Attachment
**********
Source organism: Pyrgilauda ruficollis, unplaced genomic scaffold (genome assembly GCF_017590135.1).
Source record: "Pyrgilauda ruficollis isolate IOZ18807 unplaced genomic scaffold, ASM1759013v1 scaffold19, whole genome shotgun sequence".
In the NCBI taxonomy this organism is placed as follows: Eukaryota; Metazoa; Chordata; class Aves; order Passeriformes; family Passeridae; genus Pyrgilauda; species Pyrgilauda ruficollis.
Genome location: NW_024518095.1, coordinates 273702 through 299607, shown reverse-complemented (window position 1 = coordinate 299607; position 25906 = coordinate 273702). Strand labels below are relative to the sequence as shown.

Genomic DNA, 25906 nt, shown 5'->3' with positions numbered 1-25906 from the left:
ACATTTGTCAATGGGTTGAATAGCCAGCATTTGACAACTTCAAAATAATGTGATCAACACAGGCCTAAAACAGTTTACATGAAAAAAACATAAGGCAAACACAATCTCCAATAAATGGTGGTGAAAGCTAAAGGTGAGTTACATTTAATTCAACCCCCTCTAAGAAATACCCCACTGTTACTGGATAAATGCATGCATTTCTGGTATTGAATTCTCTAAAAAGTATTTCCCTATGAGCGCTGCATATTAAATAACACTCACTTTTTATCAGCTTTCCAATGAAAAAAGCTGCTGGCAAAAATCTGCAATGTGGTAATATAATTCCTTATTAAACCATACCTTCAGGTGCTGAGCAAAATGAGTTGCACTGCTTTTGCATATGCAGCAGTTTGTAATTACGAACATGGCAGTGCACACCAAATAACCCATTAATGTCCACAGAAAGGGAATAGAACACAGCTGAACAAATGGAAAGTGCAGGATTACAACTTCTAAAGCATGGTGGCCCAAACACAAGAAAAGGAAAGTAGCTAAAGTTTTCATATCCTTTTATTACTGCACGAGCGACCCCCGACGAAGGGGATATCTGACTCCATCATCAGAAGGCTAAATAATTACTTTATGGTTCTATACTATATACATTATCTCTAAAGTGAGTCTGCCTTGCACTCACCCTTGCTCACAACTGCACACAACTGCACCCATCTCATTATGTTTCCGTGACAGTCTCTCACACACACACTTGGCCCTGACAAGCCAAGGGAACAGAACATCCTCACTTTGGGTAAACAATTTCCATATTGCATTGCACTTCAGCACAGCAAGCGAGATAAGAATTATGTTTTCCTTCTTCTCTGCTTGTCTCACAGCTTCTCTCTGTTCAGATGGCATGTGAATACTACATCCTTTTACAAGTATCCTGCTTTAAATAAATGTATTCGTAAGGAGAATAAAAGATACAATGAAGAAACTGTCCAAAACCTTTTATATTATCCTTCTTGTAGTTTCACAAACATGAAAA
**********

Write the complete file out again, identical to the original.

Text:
Source organism: Pyrgilauda ruficollis, unplaced genomic scaffold (genome assembly GCF_017590135.1).
Source record: "Pyrgilauda ruficollis isolate IOZ18807 unplaced genomic scaffold, ASM1759013v1 scaffold19, whole genome shotgun sequence".
In the NCBI taxonomy this organism is placed as follows: Eukaryota; Metazoa; Chordata; class Aves; order Passeriformes; family Passeridae; genus Pyrgilauda; species Pyrgilauda ruficollis.
Genome location: NW_024518095.1, coordinates 273702 through 299607, shown reverse-complemented (window position 1 = coordinate 299607; position 25906 = coordinate 273702). Strand labels below are relative to the sequence as shown.

Genomic DNA, 25906 nt, shown 5'->3' with positions numbered 1-25906 from the left:
ACATTTGTCAATGGGTTGAATAGCCAGCATTTGACAACTTCAAAATAATGTGATCAACACAGGCCTAAAACAGTTTACATGAAAAAAACATAAGGCAAACACAATCTCCAATAAATGGTGGTGAAAGCTAAAGGTGAGTTACATTTAATTCAACCCCCTCTAAGAAATACCCCACTGTTACTGGATAAATGCATGCATTTCTGGTATTGAATTCTCTAAAAAGTATTTCCCTATGAGCGCTGCATATTAAATAACACTCACTTTTTATCAGCTTTCCAATGAAAAAAGCTGCTGGCAAAAATCTGCAATGTGGTAATATAATTCCTTATTAAACCATACCTTCAGGTGCTGAGCAAAATGAGTTGCACTGCTTTTGCATATGCAGCAGTTTGTAATTACGAACATGGCAGTGCACACCAAATAACCCATTAATGTCCACAGAAAGGGAATAGAACACAGCTGAACAAATGGAAAGTGCAGGATTACAACTTCTAAAGCATGGTGGCCCAAACACAAGAAAAGGAAAGTAGCTAAAGTTTTCATATCCTTTTATTACTGCACGAGCGACCCCCGACGAAGGGGATATCTGACTCCATCATCAGAAGGCTAAATAATTACTTTATGGTTCTATACTATATACATTATCTCTAAAGTGAGTCTGCCTTGCACTCACCCTTGCTCACAACTGCACACAACTGCACCCATCTCATTATGTTTCCGTGACAGTCTCTCACACACACACTTGGCCCTGACAAGCCAAGGGAACAGAACATCCTCACTTTGGGTAAACAATTTCCATATTGCATTGCACTTCAGCACAGCAAGCGAGATAAGAATTATGTTTTCCTTCTTCTCTGCTTGTCTCACAGCTTCTCTCTGTTCAGATGGCATGTGAATACTACATCCTTTTACAAGTATCCTGCTTTAAATAAATGTATTCGTAAGGAGAATAAAAGATACAATGAAGAAACTGTCCAAAACCTTTTATATTATCCTTCTTGTAGTTTCACAAACATGAAAA